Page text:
Native Americans seek billions in tobacco money
Lawyers for a group of Native American tribes sought to convince a court Monday to override protests by tobacco companies and allow the tribes to go forward with a lawsuit seeking more than $1 billion in damages for smoking-related deaths and illnesses.
The lawsuit, originally filed in June in U.S. District court in San Francisco, argues that a $206 billion deal between cigarette makers and 46 states ignored the rights and interests of America's first inhabitants.
Both sides appeared in court on Monday to argue a motion to dismiss the case filed by lawyers representing the tobacco companies.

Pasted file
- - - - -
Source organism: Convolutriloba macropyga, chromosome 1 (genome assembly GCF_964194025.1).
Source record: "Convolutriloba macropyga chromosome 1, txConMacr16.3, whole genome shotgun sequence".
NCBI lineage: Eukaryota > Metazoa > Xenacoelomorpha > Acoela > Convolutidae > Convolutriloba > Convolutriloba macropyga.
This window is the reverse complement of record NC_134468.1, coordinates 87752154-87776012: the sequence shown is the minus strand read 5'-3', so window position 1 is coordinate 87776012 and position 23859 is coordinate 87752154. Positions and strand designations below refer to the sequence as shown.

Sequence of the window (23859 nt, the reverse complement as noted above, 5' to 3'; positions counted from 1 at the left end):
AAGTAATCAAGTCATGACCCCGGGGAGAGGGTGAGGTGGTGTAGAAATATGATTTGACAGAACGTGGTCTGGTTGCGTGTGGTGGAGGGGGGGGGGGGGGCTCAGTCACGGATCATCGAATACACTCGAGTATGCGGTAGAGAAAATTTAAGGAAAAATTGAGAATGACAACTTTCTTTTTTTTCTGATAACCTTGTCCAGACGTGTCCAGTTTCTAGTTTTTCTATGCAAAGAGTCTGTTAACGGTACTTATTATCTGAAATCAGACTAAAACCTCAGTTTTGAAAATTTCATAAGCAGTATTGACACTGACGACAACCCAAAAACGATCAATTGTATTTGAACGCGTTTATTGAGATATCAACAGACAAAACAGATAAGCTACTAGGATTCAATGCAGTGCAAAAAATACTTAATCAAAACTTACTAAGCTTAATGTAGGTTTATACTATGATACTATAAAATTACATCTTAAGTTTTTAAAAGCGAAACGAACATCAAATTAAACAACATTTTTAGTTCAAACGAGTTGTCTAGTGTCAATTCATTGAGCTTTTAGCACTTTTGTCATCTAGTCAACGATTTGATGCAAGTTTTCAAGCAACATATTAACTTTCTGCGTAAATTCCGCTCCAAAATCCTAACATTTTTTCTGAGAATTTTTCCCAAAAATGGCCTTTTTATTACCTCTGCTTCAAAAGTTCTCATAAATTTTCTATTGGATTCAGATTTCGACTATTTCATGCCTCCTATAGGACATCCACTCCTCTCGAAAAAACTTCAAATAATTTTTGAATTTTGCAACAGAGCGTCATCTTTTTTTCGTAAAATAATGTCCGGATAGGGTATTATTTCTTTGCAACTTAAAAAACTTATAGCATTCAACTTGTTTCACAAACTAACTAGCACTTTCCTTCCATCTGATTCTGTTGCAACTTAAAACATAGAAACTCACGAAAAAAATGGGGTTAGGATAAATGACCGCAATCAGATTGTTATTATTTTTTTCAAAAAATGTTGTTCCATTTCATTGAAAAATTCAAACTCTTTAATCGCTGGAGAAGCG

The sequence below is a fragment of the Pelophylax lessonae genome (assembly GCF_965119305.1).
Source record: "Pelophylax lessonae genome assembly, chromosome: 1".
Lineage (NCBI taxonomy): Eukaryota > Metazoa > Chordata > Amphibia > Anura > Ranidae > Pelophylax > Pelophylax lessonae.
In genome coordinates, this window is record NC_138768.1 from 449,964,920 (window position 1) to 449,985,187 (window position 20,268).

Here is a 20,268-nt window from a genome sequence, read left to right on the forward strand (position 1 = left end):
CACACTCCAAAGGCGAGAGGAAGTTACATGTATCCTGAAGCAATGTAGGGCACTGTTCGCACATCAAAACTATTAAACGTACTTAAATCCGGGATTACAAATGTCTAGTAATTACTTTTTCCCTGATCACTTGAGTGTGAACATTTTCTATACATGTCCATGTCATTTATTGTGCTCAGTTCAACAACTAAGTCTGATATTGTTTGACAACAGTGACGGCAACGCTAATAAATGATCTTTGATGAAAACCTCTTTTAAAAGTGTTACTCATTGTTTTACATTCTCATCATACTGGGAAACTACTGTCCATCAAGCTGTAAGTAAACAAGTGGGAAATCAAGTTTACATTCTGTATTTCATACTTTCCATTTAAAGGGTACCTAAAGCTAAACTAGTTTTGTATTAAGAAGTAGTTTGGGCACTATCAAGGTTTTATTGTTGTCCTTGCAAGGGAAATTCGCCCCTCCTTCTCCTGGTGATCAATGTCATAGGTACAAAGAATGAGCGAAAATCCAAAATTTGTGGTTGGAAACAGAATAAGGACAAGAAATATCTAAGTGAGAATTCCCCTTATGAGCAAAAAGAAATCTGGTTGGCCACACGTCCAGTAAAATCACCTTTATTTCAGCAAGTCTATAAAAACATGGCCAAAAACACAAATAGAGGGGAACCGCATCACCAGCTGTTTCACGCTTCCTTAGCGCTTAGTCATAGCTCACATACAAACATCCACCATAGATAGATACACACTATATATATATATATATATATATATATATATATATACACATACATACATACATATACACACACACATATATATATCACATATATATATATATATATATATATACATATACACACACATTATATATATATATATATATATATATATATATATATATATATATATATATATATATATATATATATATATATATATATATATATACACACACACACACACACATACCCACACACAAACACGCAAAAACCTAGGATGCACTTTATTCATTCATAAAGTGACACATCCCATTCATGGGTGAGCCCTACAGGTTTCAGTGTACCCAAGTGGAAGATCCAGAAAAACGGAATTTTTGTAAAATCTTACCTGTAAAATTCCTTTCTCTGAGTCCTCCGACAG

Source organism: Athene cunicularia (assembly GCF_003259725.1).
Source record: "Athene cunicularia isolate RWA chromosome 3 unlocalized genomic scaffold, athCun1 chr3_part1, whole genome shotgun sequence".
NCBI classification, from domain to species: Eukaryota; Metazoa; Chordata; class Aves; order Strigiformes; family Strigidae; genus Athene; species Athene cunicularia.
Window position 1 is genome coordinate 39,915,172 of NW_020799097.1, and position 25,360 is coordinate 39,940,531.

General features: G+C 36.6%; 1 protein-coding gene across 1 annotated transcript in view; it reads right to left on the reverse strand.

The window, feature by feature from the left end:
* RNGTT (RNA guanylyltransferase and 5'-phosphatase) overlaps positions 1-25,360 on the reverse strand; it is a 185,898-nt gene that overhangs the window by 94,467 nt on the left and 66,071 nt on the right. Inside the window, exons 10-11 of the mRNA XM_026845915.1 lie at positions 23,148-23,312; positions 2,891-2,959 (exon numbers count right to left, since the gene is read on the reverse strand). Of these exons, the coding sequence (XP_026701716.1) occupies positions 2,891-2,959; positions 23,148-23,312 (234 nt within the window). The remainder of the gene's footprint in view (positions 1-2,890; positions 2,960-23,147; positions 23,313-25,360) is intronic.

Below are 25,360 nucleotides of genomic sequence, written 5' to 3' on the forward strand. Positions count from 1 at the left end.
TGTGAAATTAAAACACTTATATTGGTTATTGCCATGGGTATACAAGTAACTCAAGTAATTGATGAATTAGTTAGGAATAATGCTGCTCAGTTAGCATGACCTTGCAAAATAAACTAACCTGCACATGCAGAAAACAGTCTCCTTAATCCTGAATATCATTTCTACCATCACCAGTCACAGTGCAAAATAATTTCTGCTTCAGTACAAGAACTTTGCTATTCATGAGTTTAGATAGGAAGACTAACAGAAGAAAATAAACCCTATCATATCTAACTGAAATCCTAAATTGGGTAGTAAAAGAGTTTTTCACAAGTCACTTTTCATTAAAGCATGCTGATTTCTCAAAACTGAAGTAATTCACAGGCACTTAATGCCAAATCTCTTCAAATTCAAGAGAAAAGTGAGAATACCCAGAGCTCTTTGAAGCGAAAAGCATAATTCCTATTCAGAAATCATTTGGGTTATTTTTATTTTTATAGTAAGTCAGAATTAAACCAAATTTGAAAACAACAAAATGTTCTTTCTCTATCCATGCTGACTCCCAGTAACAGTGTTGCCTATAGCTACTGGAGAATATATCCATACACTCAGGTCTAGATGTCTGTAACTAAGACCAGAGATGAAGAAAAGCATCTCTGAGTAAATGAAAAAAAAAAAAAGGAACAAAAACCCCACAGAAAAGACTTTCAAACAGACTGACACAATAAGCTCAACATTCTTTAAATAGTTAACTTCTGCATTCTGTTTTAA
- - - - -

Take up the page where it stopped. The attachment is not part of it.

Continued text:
A federal judge is expected to rule shortly on the motion.
``The intention is to make sure that the tribes get a proportionate share of the funds and to redress the sovereignty provision interference that the master settlement agreement has on tribal property,'' said William Audet, a lawyer representing the tribes.
Lawyers for the tobacco companies said they could not comment on the case.
The suit's basic charge is that the tobacco settlement reached last November took into account the cost of smoking on Native Americans, but allotted no compensation to any tribal governments -- violating the due process and civil rights of the tribes in 46 states.
The suit also alleged that the settlement constituted a direct assault on the tribes' right of self-determination and governance.
It added that no money had been paid to Native Americans, although Native American youths, as well as adults and women of reproductive age, had the highest rates of smoking.
``The case is still going forward until the court says otherwise,'' Audet said in a telephone interview.